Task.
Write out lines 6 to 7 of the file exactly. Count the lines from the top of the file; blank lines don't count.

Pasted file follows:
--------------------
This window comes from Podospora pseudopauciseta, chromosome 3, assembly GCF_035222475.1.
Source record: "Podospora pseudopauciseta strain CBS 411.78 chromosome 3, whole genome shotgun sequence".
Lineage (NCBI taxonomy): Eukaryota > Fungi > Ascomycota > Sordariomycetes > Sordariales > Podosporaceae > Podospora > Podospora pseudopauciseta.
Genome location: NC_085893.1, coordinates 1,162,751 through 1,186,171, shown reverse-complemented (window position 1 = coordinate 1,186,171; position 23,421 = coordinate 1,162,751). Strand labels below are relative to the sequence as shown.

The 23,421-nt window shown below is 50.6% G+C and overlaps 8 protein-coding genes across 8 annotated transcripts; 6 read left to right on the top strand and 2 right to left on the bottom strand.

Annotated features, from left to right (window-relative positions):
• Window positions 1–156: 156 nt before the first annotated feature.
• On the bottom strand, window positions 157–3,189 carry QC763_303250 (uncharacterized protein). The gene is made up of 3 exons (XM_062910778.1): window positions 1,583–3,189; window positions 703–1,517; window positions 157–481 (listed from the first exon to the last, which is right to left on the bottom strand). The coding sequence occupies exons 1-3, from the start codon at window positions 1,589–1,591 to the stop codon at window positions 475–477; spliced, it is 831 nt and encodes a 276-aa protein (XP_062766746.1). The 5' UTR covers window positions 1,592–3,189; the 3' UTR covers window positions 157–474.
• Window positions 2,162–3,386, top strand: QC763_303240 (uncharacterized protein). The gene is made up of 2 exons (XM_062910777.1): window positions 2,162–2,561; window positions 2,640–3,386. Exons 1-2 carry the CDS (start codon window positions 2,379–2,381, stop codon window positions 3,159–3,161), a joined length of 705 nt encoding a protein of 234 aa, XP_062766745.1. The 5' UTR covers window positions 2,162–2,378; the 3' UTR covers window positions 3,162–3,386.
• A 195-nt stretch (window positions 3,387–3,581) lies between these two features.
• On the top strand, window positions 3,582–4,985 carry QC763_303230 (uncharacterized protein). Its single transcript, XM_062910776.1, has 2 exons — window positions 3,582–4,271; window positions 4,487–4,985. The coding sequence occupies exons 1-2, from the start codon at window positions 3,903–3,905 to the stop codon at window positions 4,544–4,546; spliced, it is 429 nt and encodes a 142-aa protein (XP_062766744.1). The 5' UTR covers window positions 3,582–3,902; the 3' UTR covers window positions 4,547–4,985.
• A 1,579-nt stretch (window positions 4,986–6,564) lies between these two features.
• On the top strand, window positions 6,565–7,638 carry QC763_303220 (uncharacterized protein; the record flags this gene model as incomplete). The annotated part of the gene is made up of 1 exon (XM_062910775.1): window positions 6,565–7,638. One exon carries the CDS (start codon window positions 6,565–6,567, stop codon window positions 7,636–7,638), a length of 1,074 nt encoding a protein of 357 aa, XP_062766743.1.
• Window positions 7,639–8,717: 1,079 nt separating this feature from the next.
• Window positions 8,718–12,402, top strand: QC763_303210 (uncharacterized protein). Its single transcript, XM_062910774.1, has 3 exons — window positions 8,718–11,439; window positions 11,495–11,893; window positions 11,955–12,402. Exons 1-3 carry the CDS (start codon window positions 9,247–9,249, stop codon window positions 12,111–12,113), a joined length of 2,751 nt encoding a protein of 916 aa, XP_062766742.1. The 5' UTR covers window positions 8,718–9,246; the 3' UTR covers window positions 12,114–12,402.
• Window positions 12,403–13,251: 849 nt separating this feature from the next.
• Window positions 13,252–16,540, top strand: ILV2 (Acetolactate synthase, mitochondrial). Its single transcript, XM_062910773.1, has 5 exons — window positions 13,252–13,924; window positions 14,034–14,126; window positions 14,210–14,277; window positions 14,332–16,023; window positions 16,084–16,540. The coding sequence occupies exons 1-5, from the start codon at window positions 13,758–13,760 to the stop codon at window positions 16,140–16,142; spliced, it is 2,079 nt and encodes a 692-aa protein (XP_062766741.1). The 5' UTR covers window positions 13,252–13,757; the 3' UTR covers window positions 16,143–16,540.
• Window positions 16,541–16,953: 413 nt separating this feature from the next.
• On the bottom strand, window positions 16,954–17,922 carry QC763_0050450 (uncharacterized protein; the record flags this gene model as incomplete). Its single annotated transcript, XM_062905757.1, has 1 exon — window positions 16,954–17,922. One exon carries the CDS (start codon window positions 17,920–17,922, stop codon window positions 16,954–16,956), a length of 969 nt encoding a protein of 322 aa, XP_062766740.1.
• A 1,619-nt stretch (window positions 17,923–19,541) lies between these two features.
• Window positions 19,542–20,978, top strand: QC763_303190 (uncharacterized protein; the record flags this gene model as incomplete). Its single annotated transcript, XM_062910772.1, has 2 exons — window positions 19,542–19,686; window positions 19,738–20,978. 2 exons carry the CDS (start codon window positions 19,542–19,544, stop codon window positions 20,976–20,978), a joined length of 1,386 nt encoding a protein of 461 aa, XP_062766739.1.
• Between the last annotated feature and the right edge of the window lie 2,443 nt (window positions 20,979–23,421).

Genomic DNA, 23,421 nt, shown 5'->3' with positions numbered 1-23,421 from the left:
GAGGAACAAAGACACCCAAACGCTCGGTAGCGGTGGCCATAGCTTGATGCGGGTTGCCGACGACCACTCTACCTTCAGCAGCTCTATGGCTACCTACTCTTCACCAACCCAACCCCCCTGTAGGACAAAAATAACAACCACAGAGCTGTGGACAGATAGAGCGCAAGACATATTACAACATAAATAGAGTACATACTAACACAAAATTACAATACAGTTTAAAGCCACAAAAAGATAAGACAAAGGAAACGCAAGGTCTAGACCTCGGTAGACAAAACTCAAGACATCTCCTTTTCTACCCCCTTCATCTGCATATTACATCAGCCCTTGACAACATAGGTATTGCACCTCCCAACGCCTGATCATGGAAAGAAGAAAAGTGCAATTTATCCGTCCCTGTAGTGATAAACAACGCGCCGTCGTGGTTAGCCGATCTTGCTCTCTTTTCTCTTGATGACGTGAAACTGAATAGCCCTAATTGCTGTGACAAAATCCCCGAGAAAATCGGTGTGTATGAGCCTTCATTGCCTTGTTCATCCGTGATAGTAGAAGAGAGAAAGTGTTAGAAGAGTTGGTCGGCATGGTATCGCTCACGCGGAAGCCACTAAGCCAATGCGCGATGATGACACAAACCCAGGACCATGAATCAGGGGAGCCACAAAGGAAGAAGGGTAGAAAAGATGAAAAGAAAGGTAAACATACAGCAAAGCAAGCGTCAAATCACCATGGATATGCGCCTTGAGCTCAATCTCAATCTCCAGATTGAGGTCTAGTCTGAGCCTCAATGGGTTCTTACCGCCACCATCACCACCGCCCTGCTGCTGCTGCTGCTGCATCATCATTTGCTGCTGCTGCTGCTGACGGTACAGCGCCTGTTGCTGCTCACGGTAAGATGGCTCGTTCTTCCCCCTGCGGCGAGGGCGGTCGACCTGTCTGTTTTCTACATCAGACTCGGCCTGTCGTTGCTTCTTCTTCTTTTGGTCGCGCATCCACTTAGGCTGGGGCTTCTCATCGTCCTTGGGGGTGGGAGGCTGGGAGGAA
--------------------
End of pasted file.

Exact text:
Annotated features, from left to right (window-relative positions):
• Window positions 1–156: 156 nt before the first annotated feature.